Posted in Musings and Mutterings

The Art of Miscommunication

What are the hallmarks of a good conversation?

Two people who are truly interested in what the other has to say? Each feeling as though the other has been “heard”? The ability for one to ask a question of the other without the other feeling questioned (attacked)? An experience where both people contributed thoughts, feeling, opinions and ideas freely and openly without fearing that what they’ve said is “wrong”?

If you think that’s the right track, I agree.

But that’s not what’s been going on around my house, even though both of us would like it to be.

In my house there’s been lies which broke trust. There’s been repeated betrayal, which caused suspicion. There’s been assumptions, which lead to the breakdown of communication and the ability for someone else to hear those problems and slide right in to fill the spot.

BTW-intentional or not, that was awfully shitty of you, Theresa Cesario. You may want to refer to the above paragraph about how to have a good conversation and see if you can talk to your husband Craig, instead of mine.

The thing is, there’s also love. There’s true love in my house. Not the false love of a temporary relationship. I know my husband loves me. How? He’s willing to look at himself and be honest about his choices. He’s willing to look to see if the feelings he thought he felt are true. He’s willing to look at the story he was telling himself and realize that much of it was conjecture and ego.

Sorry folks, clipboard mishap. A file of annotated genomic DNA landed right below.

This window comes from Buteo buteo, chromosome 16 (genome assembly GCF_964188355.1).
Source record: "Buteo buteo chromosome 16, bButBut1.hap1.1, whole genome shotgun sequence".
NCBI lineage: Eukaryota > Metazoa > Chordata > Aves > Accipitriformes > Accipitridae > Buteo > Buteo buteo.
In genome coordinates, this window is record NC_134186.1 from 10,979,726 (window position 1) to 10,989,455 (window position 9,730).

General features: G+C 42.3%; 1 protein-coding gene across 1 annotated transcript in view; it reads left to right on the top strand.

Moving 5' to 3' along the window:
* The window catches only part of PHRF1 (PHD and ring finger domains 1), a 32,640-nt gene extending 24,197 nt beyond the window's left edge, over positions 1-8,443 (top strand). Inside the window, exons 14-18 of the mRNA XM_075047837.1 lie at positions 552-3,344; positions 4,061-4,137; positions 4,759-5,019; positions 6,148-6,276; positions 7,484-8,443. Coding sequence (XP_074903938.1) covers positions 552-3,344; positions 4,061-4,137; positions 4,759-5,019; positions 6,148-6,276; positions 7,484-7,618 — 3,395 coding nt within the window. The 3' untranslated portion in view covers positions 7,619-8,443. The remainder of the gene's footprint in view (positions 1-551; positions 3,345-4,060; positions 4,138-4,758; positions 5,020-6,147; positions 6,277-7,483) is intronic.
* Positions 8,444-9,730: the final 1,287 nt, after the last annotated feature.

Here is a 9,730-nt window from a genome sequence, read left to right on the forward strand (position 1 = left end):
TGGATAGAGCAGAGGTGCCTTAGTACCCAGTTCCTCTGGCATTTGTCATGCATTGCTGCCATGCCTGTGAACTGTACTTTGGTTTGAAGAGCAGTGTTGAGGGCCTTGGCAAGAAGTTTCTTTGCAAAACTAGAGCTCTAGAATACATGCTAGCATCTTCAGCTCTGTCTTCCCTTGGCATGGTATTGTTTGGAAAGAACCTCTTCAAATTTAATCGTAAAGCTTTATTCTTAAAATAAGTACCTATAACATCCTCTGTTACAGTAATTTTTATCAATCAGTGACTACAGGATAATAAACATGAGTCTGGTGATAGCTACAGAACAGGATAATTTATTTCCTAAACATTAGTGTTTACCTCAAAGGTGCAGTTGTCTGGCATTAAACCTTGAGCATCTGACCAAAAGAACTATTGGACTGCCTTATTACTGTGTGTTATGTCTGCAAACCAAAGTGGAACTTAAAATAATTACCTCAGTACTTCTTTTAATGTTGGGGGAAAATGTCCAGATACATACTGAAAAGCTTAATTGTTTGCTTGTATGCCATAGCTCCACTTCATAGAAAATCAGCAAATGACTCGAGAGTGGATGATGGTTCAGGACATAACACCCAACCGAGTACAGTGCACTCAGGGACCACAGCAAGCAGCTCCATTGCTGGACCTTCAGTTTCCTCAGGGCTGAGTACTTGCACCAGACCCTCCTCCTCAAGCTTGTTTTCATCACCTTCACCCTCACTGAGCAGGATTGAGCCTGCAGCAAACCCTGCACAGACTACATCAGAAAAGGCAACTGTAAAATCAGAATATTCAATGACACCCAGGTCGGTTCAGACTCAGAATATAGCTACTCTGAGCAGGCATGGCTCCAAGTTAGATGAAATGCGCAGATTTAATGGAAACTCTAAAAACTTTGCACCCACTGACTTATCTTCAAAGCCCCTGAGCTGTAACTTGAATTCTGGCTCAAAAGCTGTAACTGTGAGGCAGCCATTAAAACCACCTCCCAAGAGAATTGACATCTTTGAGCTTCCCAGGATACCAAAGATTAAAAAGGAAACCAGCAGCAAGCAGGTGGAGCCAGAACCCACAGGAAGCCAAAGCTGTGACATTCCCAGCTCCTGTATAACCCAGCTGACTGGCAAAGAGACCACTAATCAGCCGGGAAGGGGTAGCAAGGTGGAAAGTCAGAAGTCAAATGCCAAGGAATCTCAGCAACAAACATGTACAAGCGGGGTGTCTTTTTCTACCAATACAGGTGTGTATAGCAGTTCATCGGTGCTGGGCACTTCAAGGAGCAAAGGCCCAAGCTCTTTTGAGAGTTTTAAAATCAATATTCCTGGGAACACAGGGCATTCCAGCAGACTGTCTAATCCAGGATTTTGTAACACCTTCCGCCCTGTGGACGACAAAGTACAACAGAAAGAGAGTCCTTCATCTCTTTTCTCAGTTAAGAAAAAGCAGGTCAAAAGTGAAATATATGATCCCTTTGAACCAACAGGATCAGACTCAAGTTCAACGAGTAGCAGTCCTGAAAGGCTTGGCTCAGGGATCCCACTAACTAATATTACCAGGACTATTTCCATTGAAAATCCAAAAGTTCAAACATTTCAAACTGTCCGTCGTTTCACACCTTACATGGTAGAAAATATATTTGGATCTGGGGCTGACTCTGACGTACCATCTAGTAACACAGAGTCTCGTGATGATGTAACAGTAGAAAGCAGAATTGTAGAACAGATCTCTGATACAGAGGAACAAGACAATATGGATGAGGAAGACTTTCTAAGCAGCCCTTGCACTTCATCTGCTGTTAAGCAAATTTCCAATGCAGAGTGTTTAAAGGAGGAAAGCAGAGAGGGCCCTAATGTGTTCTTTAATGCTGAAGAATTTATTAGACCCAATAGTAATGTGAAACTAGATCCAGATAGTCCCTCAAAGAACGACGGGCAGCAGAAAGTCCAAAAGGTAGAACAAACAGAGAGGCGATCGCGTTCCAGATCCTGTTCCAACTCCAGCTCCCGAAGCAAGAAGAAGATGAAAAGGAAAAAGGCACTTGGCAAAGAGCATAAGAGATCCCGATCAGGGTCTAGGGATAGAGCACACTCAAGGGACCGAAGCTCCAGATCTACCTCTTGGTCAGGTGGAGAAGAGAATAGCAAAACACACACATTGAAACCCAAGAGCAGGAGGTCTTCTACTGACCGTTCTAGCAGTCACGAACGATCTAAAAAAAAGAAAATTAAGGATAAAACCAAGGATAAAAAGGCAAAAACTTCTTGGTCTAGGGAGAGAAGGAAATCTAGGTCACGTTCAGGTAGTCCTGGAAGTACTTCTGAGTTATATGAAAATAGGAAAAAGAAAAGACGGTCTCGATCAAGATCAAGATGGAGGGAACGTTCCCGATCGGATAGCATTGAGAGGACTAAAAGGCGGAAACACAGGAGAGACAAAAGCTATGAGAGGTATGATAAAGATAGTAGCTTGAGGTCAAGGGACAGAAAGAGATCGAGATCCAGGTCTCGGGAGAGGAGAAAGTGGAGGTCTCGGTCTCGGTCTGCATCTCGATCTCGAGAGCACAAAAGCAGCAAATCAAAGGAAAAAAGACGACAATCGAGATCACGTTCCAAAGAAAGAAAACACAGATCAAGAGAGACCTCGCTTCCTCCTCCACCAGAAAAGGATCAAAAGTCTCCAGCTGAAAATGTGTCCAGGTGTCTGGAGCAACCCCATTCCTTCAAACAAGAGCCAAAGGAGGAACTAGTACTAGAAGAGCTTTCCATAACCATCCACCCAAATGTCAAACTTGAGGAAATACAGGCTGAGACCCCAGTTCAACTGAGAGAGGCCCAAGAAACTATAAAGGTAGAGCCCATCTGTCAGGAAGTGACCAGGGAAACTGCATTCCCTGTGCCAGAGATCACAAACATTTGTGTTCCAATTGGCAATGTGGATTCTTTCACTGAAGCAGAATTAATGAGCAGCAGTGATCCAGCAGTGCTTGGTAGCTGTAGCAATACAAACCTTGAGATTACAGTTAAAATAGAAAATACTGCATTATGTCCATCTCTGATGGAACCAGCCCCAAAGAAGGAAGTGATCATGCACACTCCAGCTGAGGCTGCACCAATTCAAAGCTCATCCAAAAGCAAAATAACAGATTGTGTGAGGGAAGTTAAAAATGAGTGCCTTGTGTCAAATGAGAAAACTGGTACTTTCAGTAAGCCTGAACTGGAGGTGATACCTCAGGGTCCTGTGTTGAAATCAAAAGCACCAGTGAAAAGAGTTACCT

I think we’ve had miscommunication because we are both insanely concerned with not harming the other. We’ve both been walking on eggshells to not “set the other one off”. Today we had a difficult but good conversation and I’m proud of the way he took a step back and looked at things and chose to not be defensive and close down. I’m also proud of the way he’s opening up to tell me more than just how work went and having a “surface” conversation. I think he’s an amazingly bright person and learning how his mind works has always been interesting to me.

I got something in my email today that said you need to act as though you are already where you want, not as if you will eventually be where you want.

Let that sink in. I’m going to.

Posted in Musings and Mutterings

Old People Are Hard to Keep Up With

As you may know, I’ve spent some time in Dexter-land (Oregon) visiting my bestie. She’s the manager for a beautiful community perched high atop a hill with expansive ocean views. If you watch HGTV often enough, you’ll hear the term “million dollar view” tossed around fairly often, but that’s common in this community. Let’s just say there is abundance and affluence here.

One of the things Bestie does is arrange social gatherings with this crowd. We go to dinner on Tuesdays, there’s luncheons, wine and cheese parties, a winery tour complete with limo, and byob bocce.  I don’t think there’s any even that a bottle of red isn’t either present, or welcome to. I don’t know how these people can drink so much!!

This evening we had a going away party for someone in the neighborhood and everyone brought bottles of wine to share along with other goodies. The table was groaning under the amount of food they brought, and the wine flowed freely. Everyone ate and chatted and enjoyed themselves. The guests of honor were very sweet people who are moving closer to the kids and hunkering down. I spoke with the gentleman and mentioned that I was considering the same kind of move, and he said he thought it was a wise choice to do. He thought it was a good idea to start resettling a little earlier than later.

I counted a good 15 bottles of wine gone, along with another 5 that were partially empty and 3 that were unopened, a bottle of rum (emptied), some beer (all gone) and a few mixed bevvies that were brought. Again, all gone. Sheesh!! Here I am, at least 15 years younger than they are and it’s impossible to keep up!